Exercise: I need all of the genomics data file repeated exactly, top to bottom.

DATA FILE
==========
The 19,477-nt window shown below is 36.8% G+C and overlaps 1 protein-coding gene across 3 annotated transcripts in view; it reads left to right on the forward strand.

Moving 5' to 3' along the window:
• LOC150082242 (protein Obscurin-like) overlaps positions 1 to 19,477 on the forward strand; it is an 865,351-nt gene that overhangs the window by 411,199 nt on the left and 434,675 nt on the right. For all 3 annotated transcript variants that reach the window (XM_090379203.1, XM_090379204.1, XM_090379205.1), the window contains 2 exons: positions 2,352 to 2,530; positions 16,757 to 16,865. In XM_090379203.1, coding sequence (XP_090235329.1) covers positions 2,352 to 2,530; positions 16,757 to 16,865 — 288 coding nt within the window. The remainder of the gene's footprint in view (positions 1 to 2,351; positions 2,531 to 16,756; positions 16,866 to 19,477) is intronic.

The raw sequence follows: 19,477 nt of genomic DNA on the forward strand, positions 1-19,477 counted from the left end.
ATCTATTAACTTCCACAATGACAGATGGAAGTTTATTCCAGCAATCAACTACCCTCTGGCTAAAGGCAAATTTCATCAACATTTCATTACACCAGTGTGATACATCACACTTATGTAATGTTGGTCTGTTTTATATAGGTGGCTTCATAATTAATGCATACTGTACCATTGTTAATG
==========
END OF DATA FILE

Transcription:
The 19,477-nt window shown below is 36.8% G+C and overlaps 1 protein-coding gene across 3 annotated transcripts in view; it reads left to right on the forward strand.

Moving 5' to 3' along the window:
• LOC150082242 (protein Obscurin-like) overlaps positions 1 to 19,477 on the forward strand; it is an 865,351-nt gene that overhangs the window by 411,199 nt on the left and 434,675 nt on the right. For all 3 annotated transcript variants that reach the window (XM_090379203.1, XM_090379204.1, XM_090379205.1), the window contains 2 exons: positions 2,352 to 2,530; positions 16,757 to 16,865. In XM_090379203.1, coding sequence (XP_090235329.1) covers positions 2,352 to 2,530; positions 16,757 to 16,865 — 288 coding nt within the window. The remainder of the gene's footprint in view (positions 1 to 2,351; positions 2,531 to 16,756; positions 16,866 to 19,477) is intronic.

The raw sequence follows: 19,477 nt of genomic DNA on the forward strand, positions 1-19,477 counted from the left end.
ATCTATTAACTTCCACAATGACAGATGGAAGTTTATTCCAGCAATCAACTACCCTCTGGCTAAAGGCAAATTTCATCAACATTTCATTACACCAGTGTGATACATCACACTTATGTAATGTTGGTCTGTTTTATATAGGTGGCTTCATAATTAATGCATACTGTACCATTGTTAATG